1) With a grin, read over everything (including statements) before writing anything.

* A lack of information means anything goes (x could be fraction, 0, negative, etc.)

* Physical entities (positive integers) can create limitations.

* Watch out for inequalities.

Data Sufficiency: 3-Step Method

(Step 2)

2) Consider rules of multiple equations, picking numbers, specific approach, or just use logic.

Data Sufficiency: 3-Step Method

(Step 3)

3) Rephrase and/or simplify anything and everything.

* Look to create multi-variable equations, inequalities, and/or expressions.

* Place the question mark appropriately!!

* Look to rephrase statements into the form of the question or given information.

* Look to plug simplified statements into the question or given information.

rules of multiple equations (#1)

1) “x” linearly independent equations are sufficient to solve for “x” variables

* Non-independent equations: always simplify, looking for insufficiency: (2 equations that are the same)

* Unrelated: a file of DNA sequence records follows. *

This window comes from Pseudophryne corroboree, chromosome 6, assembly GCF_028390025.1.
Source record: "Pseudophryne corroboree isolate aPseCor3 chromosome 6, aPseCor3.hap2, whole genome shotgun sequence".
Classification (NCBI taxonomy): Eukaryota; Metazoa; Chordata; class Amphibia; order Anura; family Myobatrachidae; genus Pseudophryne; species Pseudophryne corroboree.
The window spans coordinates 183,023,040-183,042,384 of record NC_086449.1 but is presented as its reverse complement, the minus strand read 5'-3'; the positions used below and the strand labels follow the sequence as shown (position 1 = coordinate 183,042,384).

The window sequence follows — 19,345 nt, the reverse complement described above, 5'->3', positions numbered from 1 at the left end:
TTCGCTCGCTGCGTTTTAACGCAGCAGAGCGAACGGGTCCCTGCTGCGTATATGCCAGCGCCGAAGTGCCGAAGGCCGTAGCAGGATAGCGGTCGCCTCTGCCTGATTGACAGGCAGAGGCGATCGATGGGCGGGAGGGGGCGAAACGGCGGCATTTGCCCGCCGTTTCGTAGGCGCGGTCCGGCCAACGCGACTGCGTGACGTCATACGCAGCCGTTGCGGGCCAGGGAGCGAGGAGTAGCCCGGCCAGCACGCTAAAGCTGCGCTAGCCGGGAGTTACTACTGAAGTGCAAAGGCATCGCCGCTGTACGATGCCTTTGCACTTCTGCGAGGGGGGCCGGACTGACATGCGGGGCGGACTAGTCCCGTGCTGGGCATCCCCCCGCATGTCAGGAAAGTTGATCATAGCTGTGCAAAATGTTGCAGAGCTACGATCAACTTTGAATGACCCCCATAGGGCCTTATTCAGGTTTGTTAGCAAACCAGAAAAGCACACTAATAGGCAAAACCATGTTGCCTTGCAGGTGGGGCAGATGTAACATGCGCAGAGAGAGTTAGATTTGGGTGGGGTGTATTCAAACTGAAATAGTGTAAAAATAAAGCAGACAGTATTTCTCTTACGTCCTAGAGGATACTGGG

* Non-linear equations: check for sufficiency (could be single value) Ex) x^{2 }or xy is not linear (x or y could have 2 values).

* Physical entities/geometry: non-linear is sufficient (only one value)

rules of multiple equations (#2-4)

2) Compound expression [Ex: (x – y), ] in the question: look to rephrase the

statements into the same form as that expression.

3) Addition of 2 variables w/ weird coefficients; all terms positive integers: sufficient??

* Pick numbers or see “Algebra” for solving.

4) Equation in question stem: look to plug into the question (rare).

Data Sufficiency: 3 Steps for Picking Numbers (Step 1)

(inequalities, absolute value, prime, digits, statistics)

1) Pick number(s) for variable(s) consistent with the statement and the given information.